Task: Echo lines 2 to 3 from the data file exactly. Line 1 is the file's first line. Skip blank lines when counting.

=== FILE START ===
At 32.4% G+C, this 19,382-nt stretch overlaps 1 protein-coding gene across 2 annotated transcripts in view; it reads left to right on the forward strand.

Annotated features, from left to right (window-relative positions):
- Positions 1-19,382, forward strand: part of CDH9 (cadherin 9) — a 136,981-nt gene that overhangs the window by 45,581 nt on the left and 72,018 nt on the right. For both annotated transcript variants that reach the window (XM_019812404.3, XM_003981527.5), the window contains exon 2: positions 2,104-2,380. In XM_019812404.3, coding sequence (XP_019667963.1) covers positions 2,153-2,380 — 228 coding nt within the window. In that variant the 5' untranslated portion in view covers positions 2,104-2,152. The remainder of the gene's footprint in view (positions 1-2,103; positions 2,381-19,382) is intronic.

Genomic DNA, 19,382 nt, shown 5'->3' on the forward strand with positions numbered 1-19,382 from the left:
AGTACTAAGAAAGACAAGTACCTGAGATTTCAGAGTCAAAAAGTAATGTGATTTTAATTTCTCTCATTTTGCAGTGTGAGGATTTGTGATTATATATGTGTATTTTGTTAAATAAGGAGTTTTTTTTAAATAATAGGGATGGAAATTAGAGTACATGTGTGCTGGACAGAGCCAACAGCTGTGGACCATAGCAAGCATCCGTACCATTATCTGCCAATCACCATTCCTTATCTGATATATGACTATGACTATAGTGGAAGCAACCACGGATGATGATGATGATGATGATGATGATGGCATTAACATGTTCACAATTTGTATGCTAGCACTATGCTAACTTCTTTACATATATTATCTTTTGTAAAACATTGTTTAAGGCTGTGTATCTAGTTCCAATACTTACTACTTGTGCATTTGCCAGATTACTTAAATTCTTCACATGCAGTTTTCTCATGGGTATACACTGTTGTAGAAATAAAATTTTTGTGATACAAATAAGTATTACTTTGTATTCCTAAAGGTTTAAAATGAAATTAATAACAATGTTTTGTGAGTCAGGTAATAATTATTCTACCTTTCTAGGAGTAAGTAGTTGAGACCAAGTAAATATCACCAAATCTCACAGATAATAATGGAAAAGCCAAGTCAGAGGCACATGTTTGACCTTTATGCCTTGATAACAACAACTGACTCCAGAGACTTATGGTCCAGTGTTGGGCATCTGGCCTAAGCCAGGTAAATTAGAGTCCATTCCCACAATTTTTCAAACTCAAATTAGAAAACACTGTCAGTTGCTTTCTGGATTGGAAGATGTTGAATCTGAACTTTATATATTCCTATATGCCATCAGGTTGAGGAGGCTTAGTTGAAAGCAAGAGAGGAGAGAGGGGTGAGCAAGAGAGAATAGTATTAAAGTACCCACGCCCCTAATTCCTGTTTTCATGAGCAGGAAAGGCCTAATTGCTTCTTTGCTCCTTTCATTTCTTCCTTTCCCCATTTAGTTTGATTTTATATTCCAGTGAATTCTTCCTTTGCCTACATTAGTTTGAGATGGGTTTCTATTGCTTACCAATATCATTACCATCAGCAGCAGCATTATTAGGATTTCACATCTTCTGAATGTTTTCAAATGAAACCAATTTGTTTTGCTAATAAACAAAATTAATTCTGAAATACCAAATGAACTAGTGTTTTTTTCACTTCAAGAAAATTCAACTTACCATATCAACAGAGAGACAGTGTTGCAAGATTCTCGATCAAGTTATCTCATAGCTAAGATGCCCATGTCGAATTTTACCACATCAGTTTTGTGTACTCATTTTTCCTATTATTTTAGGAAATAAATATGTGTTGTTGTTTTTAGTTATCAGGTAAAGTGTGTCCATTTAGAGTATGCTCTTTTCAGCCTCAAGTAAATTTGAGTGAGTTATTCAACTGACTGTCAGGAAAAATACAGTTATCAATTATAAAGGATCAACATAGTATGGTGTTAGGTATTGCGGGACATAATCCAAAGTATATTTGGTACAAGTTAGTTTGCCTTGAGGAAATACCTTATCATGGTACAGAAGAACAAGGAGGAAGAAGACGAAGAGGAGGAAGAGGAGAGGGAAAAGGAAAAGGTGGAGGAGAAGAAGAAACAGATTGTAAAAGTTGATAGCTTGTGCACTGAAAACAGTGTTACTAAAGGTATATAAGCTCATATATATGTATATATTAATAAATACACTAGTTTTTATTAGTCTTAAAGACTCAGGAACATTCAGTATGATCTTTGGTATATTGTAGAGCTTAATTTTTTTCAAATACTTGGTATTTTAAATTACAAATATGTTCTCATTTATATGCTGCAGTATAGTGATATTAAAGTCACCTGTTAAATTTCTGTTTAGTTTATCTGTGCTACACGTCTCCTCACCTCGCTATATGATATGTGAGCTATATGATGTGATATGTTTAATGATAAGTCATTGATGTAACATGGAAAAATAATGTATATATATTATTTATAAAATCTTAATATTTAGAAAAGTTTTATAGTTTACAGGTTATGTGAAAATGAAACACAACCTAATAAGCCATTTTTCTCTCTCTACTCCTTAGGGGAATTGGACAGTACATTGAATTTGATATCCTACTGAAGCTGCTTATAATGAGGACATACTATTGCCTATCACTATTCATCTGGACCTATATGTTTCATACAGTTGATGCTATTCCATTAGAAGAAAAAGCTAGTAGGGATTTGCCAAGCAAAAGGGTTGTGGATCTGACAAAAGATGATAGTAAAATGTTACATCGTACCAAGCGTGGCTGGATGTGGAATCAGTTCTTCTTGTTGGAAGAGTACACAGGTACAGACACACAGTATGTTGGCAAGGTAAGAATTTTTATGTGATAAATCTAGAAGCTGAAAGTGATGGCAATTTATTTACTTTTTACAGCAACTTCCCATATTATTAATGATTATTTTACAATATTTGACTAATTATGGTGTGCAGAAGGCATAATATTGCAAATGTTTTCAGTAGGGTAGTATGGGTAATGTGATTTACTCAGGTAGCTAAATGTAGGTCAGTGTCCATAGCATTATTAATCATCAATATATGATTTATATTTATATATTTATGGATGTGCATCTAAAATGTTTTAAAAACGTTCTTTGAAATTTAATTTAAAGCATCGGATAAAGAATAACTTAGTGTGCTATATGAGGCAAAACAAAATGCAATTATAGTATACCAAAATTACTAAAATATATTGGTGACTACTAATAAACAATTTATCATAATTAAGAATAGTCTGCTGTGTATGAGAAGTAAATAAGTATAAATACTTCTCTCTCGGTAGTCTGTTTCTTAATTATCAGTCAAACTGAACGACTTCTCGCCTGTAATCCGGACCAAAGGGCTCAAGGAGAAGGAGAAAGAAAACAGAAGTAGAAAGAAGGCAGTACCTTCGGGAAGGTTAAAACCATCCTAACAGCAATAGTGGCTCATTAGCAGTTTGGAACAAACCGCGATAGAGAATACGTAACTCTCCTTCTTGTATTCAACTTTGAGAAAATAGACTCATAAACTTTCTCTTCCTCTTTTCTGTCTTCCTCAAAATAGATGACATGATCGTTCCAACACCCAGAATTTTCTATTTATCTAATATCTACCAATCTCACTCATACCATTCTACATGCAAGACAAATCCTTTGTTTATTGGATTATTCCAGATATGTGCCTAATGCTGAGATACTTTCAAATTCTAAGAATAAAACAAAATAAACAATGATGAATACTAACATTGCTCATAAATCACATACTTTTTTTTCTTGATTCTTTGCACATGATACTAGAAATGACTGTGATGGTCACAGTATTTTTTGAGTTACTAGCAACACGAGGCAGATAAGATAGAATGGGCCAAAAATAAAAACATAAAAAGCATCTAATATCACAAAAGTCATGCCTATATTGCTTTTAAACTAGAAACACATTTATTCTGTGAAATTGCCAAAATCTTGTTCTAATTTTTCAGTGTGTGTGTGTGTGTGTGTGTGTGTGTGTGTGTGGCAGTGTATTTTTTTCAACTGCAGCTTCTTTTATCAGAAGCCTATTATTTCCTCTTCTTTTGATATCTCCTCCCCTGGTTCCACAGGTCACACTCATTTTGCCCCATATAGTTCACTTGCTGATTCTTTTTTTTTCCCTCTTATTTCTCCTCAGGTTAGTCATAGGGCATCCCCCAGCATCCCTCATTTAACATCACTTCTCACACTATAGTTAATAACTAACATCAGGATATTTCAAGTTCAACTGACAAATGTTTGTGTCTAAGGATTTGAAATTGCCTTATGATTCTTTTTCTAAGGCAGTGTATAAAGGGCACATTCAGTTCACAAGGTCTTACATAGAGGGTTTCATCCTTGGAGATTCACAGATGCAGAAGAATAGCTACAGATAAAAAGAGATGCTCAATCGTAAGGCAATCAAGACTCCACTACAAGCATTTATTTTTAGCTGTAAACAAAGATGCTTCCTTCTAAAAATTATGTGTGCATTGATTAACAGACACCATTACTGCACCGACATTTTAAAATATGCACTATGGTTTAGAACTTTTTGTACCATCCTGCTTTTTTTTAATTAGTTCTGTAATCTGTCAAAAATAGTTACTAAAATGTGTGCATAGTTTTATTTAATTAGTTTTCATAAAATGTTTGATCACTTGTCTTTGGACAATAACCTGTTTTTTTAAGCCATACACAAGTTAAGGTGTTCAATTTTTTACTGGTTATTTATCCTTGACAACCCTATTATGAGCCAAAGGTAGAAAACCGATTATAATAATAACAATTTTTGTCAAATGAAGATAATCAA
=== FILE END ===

Annotated features, from left to right (window-relative positions):
- Positions 1-19,382, forward strand: part of CDH9 (cadherin 9) — a 136,981-nt gene that overhangs the window by 45,581 nt on the left and 72,018 nt on the right. For both annotated transcript variants that reach the window (XM_019812404.3, XM_003981527.5), the window contains exon 2: positions 2,104-2,380. In XM_019812404.3, coding sequence (XP_019667963.1) covers positions 2,153-2,380 — 228 coding nt within the window. In that variant the 5' untranslated portion in view covers positions 2,104-2,152. The remainder of the gene's footprint in view (positions 1-2,103; positions 2,381-19,382) is intronic.